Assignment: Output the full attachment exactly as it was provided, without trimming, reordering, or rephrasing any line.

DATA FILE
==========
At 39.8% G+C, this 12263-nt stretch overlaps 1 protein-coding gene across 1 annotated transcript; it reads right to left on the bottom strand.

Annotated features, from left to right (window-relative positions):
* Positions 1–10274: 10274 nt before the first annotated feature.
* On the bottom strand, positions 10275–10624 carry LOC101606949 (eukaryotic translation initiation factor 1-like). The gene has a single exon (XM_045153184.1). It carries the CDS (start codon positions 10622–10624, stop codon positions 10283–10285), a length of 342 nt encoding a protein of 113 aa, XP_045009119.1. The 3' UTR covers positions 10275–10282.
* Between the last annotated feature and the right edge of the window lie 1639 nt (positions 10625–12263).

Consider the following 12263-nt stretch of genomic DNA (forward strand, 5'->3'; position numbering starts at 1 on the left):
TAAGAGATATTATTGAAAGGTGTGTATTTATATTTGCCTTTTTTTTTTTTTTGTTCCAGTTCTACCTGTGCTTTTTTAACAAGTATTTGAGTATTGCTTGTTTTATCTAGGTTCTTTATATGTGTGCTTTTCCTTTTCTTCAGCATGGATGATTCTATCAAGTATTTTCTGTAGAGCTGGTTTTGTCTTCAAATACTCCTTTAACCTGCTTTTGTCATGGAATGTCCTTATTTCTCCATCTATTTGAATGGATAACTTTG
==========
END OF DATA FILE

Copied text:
At 39.8% G+C, this 12263-nt stretch overlaps 1 protein-coding gene across 1 annotated transcript; it reads right to left on the bottom strand.

Annotated features, from left to right (window-relative positions):
* Positions 1–10274: 10274 nt before the first annotated feature.
* On the bottom strand, positions 10275–10624 carry LOC101606949 (eukaryotic translation initiation factor 1-like). The gene has a single exon (XM_045153184.1). It carries the CDS (start codon positions 10622–10624, stop codon positions 10283–10285), a length of 342 nt encoding a protein of 113 aa, XP_045009119.1. The 3' UTR covers positions 10275–10282.
* Between the last annotated feature and the right edge of the window lie 1639 nt (positions 10625–12263).

Consider the following 12263-nt stretch of genomic DNA (forward strand, 5'->3'; position numbering starts at 1 on the left):
TAAGAGATATTATTGAAAGGTGTGTATTTATATTTGCCTTTTTTTTTTTTTTGTTCCAGTTCTACCTGTGCTTTTTTAACAAGTATTTGAGTATTGCTTGTTTTATCTAGGTTCTTTATATGTGTGCTTTTCCTTTTCTTCAGCATGGATGATTCTATCAAGTATTTTCTGTAGAGCTGGTTTTGTCTTCAAATACTCCTTTAACCTGCTTTTGTCATGGAATGTCCTTATTTCTCCATCTATTTGAATGGATAACTTTG